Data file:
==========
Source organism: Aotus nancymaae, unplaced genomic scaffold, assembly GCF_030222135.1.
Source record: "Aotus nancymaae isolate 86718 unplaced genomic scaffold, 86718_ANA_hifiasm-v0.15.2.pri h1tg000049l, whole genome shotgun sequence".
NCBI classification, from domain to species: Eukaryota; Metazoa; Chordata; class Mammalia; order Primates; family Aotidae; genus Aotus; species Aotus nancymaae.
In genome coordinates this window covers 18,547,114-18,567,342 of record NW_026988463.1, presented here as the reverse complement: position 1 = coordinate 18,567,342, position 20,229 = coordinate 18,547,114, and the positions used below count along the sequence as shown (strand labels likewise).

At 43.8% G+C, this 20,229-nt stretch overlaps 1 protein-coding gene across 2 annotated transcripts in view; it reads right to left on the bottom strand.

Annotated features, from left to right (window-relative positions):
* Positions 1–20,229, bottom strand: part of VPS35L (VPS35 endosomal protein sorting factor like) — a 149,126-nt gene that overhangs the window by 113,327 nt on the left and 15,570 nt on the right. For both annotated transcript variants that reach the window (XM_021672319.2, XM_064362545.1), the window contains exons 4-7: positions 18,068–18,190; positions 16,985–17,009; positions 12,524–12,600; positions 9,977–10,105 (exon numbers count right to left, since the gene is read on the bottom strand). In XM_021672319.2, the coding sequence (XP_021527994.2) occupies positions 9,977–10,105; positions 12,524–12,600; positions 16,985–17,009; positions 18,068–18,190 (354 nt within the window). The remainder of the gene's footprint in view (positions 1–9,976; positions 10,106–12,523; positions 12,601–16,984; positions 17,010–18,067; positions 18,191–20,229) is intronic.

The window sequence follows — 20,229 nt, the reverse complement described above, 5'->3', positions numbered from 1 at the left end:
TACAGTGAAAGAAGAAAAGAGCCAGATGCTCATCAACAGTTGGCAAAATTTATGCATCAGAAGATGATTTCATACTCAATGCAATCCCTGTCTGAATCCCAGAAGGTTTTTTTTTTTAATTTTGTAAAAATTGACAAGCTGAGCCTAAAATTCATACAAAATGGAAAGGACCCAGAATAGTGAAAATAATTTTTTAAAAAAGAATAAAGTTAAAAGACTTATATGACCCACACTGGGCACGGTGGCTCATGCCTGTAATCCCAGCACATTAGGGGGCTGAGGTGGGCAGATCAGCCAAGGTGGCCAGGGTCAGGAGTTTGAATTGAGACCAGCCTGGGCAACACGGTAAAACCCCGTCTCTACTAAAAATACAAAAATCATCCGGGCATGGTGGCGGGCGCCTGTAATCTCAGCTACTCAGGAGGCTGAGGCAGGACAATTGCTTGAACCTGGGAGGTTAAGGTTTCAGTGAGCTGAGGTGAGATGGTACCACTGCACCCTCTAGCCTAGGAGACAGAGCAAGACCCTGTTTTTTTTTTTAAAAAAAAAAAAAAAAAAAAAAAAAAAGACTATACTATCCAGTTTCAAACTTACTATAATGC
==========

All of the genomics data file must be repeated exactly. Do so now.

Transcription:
Source organism: Aotus nancymaae, unplaced genomic scaffold, assembly GCF_030222135.1.
Source record: "Aotus nancymaae isolate 86718 unplaced genomic scaffold, 86718_ANA_hifiasm-v0.15.2.pri h1tg000049l, whole genome shotgun sequence".
NCBI classification, from domain to species: Eukaryota; Metazoa; Chordata; class Mammalia; order Primates; family Aotidae; genus Aotus; species Aotus nancymaae.
In genome coordinates this window covers 18,547,114-18,567,342 of record NW_026988463.1, presented here as the reverse complement: position 1 = coordinate 18,567,342, position 20,229 = coordinate 18,547,114, and the positions used below count along the sequence as shown (strand labels likewise).

At 43.8% G+C, this 20,229-nt stretch overlaps 1 protein-coding gene across 2 annotated transcripts in view; it reads right to left on the bottom strand.

Annotated features, from left to right (window-relative positions):
* Positions 1–20,229, bottom strand: part of VPS35L (VPS35 endosomal protein sorting factor like) — a 149,126-nt gene that overhangs the window by 113,327 nt on the left and 15,570 nt on the right. For both annotated transcript variants that reach the window (XM_021672319.2, XM_064362545.1), the window contains exons 4-7: positions 18,068–18,190; positions 16,985–17,009; positions 12,524–12,600; positions 9,977–10,105 (exon numbers count right to left, since the gene is read on the bottom strand). In XM_021672319.2, the coding sequence (XP_021527994.2) occupies positions 9,977–10,105; positions 12,524–12,600; positions 16,985–17,009; positions 18,068–18,190 (354 nt within the window). The remainder of the gene's footprint in view (positions 1–9,976; positions 10,106–12,523; positions 12,601–16,984; positions 17,010–18,067; positions 18,191–20,229) is intronic.

The window sequence follows — 20,229 nt, the reverse complement described above, 5'->3', positions numbered from 1 at the left end:
TACAGTGAAAGAAGAAAAGAGCCAGATGCTCATCAACAGTTGGCAAAATTTATGCATCAGAAGATGATTTCATACTCAATGCAATCCCTGTCTGAATCCCAGAAGGTTTTTTTTTTTAATTTTGTAAAAATTGACAAGCTGAGCCTAAAATTCATACAAAATGGAAAGGACCCAGAATAGTGAAAATAATTTTTTAAAAAAGAATAAAGTTAAAAGACTTATATGACCCACACTGGGCACGGTGGCTCATGCCTGTAATCCCAGCACATTAGGGGGCTGAGGTGGGCAGATCAGCCAAGGTGGCCAGGGTCAGGAGTTTGAATTGAGACCAGCCTGGGCAACACGGTAAAACCCCGTCTCTACTAAAAATACAAAAATCATCCGGGCATGGTGGCGGGCGCCTGTAATCTCAGCTACTCAGGAGGCTGAGGCAGGACAATTGCTTGAACCTGGGAGGTTAAGGTTTCAGTGAGCTGAGGTGAGATGGTACCACTGCACCCTCTAGCCTAGGAGACAGAGCAAGACCCTGTTTTTTTTTTTAAAAAAAAAAAAAAAAAAAAAAAAAAAGACTATACTATCCAGTTTCAAACTTACTATAATGC